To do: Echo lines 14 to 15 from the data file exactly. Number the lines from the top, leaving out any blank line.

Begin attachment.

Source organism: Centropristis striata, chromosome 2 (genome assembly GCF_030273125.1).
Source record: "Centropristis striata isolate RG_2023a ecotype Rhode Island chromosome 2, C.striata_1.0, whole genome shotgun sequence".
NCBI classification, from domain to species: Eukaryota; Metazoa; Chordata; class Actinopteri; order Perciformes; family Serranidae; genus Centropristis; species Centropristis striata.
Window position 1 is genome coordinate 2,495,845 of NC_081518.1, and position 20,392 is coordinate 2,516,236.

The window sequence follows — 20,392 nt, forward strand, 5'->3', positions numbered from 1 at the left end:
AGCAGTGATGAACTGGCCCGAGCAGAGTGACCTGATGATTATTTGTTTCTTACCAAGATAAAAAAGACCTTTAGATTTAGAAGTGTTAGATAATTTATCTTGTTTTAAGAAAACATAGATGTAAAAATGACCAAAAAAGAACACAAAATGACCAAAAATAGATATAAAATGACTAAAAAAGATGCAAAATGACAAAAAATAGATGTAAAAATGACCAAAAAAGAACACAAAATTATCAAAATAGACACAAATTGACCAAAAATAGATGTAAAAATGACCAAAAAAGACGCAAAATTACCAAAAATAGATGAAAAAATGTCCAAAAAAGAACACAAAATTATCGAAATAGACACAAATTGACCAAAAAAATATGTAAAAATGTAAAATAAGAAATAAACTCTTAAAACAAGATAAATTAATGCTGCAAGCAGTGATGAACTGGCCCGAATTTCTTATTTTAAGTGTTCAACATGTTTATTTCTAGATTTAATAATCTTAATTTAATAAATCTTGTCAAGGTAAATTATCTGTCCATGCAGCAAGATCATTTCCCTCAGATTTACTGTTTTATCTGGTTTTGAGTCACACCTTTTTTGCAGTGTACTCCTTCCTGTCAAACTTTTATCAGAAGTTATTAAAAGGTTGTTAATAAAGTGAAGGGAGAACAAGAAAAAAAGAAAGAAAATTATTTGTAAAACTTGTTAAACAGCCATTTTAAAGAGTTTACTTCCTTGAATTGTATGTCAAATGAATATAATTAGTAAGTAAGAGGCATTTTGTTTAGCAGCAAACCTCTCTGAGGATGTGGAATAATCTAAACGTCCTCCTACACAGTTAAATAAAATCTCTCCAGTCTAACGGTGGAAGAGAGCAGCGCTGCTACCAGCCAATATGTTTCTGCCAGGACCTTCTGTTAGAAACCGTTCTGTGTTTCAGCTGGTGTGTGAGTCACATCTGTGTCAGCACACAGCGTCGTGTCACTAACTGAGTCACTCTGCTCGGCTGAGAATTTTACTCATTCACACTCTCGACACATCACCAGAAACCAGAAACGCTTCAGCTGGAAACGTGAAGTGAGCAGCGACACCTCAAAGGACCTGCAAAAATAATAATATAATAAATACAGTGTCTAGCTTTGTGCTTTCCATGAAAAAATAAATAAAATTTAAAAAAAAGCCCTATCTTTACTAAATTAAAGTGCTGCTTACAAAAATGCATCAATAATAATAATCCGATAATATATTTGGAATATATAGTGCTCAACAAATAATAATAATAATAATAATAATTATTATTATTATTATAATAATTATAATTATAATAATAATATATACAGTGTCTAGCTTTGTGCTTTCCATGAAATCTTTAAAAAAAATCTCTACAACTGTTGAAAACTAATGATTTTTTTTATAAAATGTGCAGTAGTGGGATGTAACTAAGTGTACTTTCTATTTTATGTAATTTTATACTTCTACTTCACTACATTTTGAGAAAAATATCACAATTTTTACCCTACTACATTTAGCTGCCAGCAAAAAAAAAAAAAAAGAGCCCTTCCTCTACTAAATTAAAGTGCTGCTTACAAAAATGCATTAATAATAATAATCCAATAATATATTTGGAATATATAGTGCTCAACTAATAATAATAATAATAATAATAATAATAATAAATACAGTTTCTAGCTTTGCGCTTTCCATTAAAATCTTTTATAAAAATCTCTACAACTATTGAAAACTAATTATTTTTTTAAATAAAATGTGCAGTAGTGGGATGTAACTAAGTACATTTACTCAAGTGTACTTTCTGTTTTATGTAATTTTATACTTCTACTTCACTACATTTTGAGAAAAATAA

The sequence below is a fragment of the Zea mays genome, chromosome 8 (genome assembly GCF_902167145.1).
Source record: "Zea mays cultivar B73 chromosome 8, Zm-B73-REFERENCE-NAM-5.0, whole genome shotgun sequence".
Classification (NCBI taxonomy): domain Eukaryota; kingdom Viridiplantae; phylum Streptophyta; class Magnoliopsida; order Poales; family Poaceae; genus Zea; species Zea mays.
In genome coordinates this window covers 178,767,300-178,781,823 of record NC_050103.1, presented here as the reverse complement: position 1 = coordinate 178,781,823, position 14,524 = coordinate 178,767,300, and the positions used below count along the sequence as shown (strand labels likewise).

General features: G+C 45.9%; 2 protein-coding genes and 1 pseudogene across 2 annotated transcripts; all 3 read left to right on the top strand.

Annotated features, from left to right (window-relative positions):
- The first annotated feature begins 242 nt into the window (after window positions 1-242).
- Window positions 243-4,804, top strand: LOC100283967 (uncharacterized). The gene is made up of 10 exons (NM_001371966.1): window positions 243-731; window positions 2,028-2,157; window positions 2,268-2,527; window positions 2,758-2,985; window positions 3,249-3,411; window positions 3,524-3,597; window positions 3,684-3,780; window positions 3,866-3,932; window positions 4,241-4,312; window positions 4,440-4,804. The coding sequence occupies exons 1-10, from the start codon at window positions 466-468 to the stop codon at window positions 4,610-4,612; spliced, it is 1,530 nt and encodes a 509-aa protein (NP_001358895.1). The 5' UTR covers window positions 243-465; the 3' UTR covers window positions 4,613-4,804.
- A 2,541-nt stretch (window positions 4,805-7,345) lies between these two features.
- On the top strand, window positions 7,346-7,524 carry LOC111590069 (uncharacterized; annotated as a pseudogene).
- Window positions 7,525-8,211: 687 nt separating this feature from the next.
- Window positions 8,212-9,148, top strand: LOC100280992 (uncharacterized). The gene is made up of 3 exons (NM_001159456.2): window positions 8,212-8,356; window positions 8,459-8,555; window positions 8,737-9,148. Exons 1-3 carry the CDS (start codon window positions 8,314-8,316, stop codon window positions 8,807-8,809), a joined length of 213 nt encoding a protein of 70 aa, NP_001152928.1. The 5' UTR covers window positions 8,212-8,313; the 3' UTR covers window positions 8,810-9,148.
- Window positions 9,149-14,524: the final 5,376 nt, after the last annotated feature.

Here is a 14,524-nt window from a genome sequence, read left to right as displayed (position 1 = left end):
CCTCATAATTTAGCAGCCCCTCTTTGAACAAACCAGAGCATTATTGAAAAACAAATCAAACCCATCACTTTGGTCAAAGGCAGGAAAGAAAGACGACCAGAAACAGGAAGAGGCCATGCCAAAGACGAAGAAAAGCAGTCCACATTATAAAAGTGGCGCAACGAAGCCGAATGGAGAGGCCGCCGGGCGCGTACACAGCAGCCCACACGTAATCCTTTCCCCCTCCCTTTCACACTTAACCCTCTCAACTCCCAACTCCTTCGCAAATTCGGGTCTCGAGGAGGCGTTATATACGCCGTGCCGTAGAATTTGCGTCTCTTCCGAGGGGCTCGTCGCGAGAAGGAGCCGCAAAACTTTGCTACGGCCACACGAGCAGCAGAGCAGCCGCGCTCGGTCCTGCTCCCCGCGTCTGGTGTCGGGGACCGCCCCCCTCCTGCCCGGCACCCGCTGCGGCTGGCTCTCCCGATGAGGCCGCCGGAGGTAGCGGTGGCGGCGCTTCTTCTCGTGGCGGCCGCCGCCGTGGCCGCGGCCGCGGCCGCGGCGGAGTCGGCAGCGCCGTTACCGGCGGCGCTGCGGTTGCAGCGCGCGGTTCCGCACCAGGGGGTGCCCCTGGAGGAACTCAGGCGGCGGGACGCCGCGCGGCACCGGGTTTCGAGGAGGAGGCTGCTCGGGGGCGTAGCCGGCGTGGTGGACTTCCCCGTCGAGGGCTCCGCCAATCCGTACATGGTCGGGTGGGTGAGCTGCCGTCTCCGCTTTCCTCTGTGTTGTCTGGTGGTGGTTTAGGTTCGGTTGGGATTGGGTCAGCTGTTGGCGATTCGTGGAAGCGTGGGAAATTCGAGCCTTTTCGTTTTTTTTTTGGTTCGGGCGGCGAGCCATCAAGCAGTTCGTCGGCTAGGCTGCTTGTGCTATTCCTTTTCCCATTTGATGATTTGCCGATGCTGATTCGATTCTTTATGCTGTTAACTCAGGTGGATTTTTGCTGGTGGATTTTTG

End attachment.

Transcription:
- Window positions 243-4,804, top strand: LOC100283967 (uncharacterized). The gene is made up of 10 exons (NM_001371966.1): window positions 243-731; window positions 2,028-2,157; window positions 2,268-2,527; window positions 2,758-2,985; window positions 3,249-3,411; window positions 3,524-3,597; window positions 3,684-3,780; window positions 3,866-3,932; window positions 4,241-4,312; window positions 4,440-4,804. The coding sequence occupies exons 1-10, from the start codon at window positions 466-468 to the stop codon at window positions 4,610-4,612; spliced, it is 1,530 nt and encodes a 509-aa protein (NP_001358895.1). The 5' UTR covers window positions 243-465; the 3' UTR covers window positions 4,613-4,804.
- A 2,541-nt stretch (window positions 4,805-7,345) lies between these two features.